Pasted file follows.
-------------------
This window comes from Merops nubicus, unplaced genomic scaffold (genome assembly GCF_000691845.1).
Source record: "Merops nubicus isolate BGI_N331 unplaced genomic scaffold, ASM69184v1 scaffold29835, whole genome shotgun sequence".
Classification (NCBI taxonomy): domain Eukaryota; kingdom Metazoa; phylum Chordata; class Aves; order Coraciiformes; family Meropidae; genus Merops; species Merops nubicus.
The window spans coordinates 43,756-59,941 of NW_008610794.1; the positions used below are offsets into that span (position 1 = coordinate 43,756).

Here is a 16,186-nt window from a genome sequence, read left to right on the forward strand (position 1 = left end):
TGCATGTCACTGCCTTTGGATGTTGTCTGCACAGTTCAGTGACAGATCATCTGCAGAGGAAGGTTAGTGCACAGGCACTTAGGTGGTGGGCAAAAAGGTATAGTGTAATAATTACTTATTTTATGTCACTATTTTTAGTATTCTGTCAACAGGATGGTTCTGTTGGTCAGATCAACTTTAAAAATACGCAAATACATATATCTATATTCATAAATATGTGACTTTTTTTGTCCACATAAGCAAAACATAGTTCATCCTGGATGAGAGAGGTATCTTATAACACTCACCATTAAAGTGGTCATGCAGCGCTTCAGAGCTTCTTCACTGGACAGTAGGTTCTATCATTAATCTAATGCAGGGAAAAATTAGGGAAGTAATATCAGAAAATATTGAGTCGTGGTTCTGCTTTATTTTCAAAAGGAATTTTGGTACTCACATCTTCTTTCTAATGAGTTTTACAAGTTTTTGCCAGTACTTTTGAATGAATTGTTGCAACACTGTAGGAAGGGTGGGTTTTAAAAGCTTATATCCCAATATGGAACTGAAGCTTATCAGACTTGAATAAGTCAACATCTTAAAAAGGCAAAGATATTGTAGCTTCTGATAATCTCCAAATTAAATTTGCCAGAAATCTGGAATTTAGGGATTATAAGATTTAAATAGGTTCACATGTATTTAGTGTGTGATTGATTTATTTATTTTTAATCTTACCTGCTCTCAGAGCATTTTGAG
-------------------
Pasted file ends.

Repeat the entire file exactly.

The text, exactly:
This window comes from Merops nubicus, unplaced genomic scaffold (genome assembly GCF_000691845.1).
Source record: "Merops nubicus isolate BGI_N331 unplaced genomic scaffold, ASM69184v1 scaffold29835, whole genome shotgun sequence".
Classification (NCBI taxonomy): domain Eukaryota; kingdom Metazoa; phylum Chordata; class Aves; order Coraciiformes; family Meropidae; genus Merops; species Merops nubicus.
The window spans coordinates 43,756-59,941 of NW_008610794.1; the positions used below are offsets into that span (position 1 = coordinate 43,756).

Here is a 16,186-nt window from a genome sequence, read left to right on the forward strand (position 1 = left end):
TGCATGTCACTGCCTTTGGATGTTGTCTGCACAGTTCAGTGACAGATCATCTGCAGAGGAAGGTTAGTGCACAGGCACTTAGGTGGTGGGCAAAAAGGTATAGTGTAATAATTACTTATTTTATGTCACTATTTTTAGTATTCTGTCAACAGGATGGTTCTGTTGGTCAGATCAACTTTAAAAATACGCAAATACATATATCTATATTCATAAATATGTGACTTTTTTTGTCCACATAAGCAAAACATAGTTCATCCTGGATGAGAGAGGTATCTTATAACACTCACCATTAAAGTGGTCATGCAGCGCTTCAGAGCTTCTTCACTGGACAGTAGGTTCTATCATTAATCTAATGCAGGGAAAAATTAGGGAAGTAATATCAGAAAATATTGAGTCGTGGTTCTGCTTTATTTTCAAAAGGAATTTTGGTACTCACATCTTCTTTCTAATGAGTTTTACAAGTTTTTGCCAGTACTTTTGAATGAATTGTTGCAACACTGTAGGAAGGGTGGGTTTTAAAAGCTTATATCCCAATATGGAACTGAAGCTTATCAGACTTGAATAAGTCAACATCTTAAAAAGGCAAAGATATTGTAGCTTCTGATAATCTCCAAATTAAATTTGCCAGAAATCTGGAATTTAGGGATTATAAGATTTAAATAGGTTCACATGTATTTAGTGTGTGATTGATTTATTTATTTTTAATCTTACCTGCTCTCAGAGCATTTTGAG